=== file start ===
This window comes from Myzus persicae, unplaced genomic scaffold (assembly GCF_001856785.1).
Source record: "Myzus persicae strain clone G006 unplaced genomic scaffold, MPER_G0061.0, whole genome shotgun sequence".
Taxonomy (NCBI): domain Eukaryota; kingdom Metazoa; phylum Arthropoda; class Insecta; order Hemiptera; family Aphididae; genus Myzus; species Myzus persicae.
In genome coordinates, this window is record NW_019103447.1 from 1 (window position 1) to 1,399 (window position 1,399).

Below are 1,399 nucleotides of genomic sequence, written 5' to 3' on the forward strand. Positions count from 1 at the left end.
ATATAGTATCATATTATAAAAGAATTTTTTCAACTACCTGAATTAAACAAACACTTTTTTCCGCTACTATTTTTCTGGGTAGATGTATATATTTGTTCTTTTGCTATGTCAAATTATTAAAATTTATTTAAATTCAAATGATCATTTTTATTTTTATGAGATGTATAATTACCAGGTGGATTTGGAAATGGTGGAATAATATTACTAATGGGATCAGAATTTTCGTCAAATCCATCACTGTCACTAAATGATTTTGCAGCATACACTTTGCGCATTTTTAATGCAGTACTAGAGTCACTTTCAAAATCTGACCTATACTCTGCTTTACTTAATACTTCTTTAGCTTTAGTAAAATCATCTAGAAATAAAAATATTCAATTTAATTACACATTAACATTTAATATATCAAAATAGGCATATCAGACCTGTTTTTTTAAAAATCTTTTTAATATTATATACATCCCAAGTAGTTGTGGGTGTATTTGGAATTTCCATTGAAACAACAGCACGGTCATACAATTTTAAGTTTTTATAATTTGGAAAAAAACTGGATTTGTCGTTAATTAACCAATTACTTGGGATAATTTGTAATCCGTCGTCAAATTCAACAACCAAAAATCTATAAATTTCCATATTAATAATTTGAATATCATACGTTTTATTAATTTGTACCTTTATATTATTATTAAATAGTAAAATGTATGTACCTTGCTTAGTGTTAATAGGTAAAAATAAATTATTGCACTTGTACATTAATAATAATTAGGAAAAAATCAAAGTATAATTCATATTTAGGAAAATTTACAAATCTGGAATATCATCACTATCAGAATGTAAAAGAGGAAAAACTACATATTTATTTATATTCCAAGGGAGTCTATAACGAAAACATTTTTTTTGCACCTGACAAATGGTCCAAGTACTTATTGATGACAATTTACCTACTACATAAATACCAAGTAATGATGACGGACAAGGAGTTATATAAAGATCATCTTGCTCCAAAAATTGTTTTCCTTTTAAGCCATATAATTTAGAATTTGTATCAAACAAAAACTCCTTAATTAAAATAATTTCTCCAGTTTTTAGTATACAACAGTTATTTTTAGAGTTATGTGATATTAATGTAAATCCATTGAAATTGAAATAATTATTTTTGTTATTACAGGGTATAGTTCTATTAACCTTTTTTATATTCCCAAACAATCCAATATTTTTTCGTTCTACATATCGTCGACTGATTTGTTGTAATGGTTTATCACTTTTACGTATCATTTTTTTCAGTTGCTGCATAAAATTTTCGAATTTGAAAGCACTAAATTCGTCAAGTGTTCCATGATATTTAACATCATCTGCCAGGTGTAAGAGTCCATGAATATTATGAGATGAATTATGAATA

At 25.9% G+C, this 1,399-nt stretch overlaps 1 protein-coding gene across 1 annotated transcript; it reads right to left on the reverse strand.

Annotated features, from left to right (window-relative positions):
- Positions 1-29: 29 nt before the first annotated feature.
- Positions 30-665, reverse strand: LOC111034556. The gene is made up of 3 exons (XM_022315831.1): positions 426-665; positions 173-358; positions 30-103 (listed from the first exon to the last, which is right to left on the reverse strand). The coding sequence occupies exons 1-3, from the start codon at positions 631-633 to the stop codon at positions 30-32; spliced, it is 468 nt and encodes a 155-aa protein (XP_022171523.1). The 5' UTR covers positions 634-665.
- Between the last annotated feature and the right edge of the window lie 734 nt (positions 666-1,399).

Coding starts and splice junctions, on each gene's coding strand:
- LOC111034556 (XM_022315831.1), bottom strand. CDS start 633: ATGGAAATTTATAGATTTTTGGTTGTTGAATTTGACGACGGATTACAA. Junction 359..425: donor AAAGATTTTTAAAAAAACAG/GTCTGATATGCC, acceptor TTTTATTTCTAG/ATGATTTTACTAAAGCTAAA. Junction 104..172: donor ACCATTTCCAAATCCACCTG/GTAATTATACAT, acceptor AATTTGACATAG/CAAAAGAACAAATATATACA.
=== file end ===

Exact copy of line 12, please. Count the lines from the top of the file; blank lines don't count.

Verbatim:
Coding starts and splice junctions, on each gene's coding strand: